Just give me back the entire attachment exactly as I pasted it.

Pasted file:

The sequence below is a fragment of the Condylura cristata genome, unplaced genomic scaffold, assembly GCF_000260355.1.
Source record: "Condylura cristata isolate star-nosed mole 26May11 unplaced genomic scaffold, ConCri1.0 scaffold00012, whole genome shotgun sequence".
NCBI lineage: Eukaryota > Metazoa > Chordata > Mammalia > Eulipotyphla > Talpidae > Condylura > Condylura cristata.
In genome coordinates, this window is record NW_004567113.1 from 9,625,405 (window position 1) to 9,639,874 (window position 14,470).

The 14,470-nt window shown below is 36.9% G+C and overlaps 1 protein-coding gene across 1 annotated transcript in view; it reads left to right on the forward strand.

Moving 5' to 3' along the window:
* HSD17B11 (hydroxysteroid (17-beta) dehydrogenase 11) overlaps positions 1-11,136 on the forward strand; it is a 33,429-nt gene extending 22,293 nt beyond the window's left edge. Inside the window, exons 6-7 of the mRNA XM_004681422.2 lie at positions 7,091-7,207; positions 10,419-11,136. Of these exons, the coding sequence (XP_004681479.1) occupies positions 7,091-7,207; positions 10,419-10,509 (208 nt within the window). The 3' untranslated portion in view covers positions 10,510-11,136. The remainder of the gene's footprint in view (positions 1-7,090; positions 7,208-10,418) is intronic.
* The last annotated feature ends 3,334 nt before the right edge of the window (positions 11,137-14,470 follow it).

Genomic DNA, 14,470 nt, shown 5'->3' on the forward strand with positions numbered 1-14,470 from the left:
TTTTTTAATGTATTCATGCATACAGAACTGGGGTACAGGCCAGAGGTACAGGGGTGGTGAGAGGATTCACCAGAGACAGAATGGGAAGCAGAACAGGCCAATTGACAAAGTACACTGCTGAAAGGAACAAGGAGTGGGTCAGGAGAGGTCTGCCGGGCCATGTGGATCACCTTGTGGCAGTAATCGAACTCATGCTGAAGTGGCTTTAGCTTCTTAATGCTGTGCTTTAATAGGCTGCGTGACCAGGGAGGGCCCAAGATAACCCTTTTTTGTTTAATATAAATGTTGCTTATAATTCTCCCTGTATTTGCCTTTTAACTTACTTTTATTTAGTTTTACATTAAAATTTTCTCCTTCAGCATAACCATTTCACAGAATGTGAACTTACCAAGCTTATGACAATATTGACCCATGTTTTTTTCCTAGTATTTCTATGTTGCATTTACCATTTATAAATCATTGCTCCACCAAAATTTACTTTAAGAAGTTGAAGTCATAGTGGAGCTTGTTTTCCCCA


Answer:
The sequence below is a fragment of the Condylura cristata genome, unplaced genomic scaffold, assembly GCF_000260355.1.
Source record: "Condylura cristata isolate star-nosed mole 26May11 unplaced genomic scaffold, ConCri1.0 scaffold00012, whole genome shotgun sequence".
NCBI lineage: Eukaryota > Metazoa > Chordata > Mammalia > Eulipotyphla > Talpidae > Condylura > Condylura cristata.
In genome coordinates, this window is record NW_004567113.1 from 9,625,405 (window position 1) to 9,639,874 (window position 14,470).

The 14,470-nt window shown below is 36.9% G+C and overlaps 1 protein-coding gene across 1 annotated transcript in view; it reads left to right on the forward strand.

Moving 5' to 3' along the window:
* HSD17B11 (hydroxysteroid (17-beta) dehydrogenase 11) overlaps positions 1-11,136 on the forward strand; it is a 33,429-nt gene extending 22,293 nt beyond the window's left edge. Inside the window, exons 6-7 of the mRNA XM_004681422.2 lie at positions 7,091-7,207; positions 10,419-11,136. Of these exons, the coding sequence (XP_004681479.1) occupies positions 7,091-7,207; positions 10,419-10,509 (208 nt within the window). The 3' untranslated portion in view covers positions 10,510-11,136. The remainder of the gene's footprint in view (positions 1-7,090; positions 7,208-10,418) is intronic.
* The last annotated feature ends 3,334 nt before the right edge of the window (positions 11,137-14,470 follow it).

Genomic DNA, 14,470 nt, shown 5'->3' on the forward strand with positions numbered 1-14,470 from the left:
TTTTTTAATGTATTCATGCATACAGAACTGGGGTACAGGCCAGAGGTACAGGGGTGGTGAGAGGATTCACCAGAGACAGAATGGGAAGCAGAACAGGCCAATTGACAAAGTACACTGCTGAAAGGAACAAGGAGTGGGTCAGGAGAGGTCTGCCGGGCCATGTGGATCACCTTGTGGCAGTAATCGAACTCATGCTGAAGTGGCTTTAGCTTCTTAATGCTGTGCTTTAATAGGCTGCGTGACCAGGGAGGGCCCAAGATAACCCTTTTTTGTTTAATATAAATGTTGCTTATAATTCTCCCTGTATTTGCCTTTTAACTTACTTTTATTTAGTTTTACATTAAAATTTTCTCCTTCAGCATAACCATTTCACAGAATGTGAACTTACCAAGCTTATGACAATATTGACCCATGTTTTTTTCCTAGTATTTCTATGTTGCATTTACCATTTATAAATCATTGCTCCACCAAAATTTACTTTAAGAAGTTGAAGTCATAGTGGAGCTTGTTTTCCCCA